By West End Pediatrics
January 03, 2018
Category: Child Care
Tags: Potty Training
Saying goodbye to diapers is one of the milestones that parents look forward to the most. Kids are also generally excited about wearing “big kid underwear,” as well. Typically, most children will show signs of readiness between 18 and 24 months—but it can differ from child to child.
How do I know When my Child is Ready?
It is important to understand when your child is ready to begin potty training. According to your pediatrician, your child may be ready for potty training if they:
- Knows words for urine, stool and toilet
- Is somewhat bothered by feeling wet or soiled
- Shows interest in using the potty
- Has an awareness of when they are about to urinate or have a bowel movement
Are You Ready?
While it is important to know when your child is ready, your pediatrician also explains that it is also important for you to be prepared, as well. Potty training is not easy, and it does take a lot of energy and patience. It requires countless bathroom visits, and even extra laundry and puddle cleaning. If you or your spouse are up for it, go for it, but it is important to be patient and ready to help your child each step of the way—don’t get discouraged.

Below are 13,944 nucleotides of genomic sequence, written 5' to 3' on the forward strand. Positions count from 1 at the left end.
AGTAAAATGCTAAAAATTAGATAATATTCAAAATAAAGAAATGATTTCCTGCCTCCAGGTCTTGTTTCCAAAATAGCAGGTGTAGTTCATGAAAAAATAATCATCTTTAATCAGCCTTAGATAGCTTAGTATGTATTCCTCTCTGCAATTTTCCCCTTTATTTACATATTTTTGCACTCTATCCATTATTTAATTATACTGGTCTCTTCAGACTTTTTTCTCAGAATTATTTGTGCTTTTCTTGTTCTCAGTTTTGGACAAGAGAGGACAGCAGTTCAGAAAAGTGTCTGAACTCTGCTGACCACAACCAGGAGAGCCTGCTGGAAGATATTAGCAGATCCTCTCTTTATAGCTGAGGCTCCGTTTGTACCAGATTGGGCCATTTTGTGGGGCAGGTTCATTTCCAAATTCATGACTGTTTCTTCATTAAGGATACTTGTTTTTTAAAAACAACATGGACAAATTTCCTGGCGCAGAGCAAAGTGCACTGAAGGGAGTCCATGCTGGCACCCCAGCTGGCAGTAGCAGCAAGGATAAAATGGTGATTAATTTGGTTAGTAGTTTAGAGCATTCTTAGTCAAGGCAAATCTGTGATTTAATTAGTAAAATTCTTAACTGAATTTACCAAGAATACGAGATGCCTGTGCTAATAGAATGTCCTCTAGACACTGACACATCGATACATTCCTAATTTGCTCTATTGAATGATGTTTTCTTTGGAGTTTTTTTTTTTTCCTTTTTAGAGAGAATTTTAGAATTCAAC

Explore Different Strategies
When it comes to potty training, there are many strategies you can try. If you need help creating a proper strategy, talk to your pediatrician for suggestions. Here are a few commonly used by parents:
- The hugs-and-kisses approach – give your child praise every time they use the potty correctly.
- The cold-turkey underwear approach – let your child pick out several pairs of “fun” underwear to make them feel special and go from there.
- The get-with-the-program approach – dedicate time to promoting potty use for your child. Stay home and gently steer your toddler to the bathroom at predictable points throughout the day.
- The sticker-chart approach – this is a fun way to encourage your child to begin potty training. Each time they use the potty, they get a sticker.
Each child is different, so make sure you tailor your approach to best mean your child’s individual needs. While one approach may work for one child, another approach might be better for your other child. Talk to your pediatrician for more information on potty training and to learn more about other approaches you might want to tackle.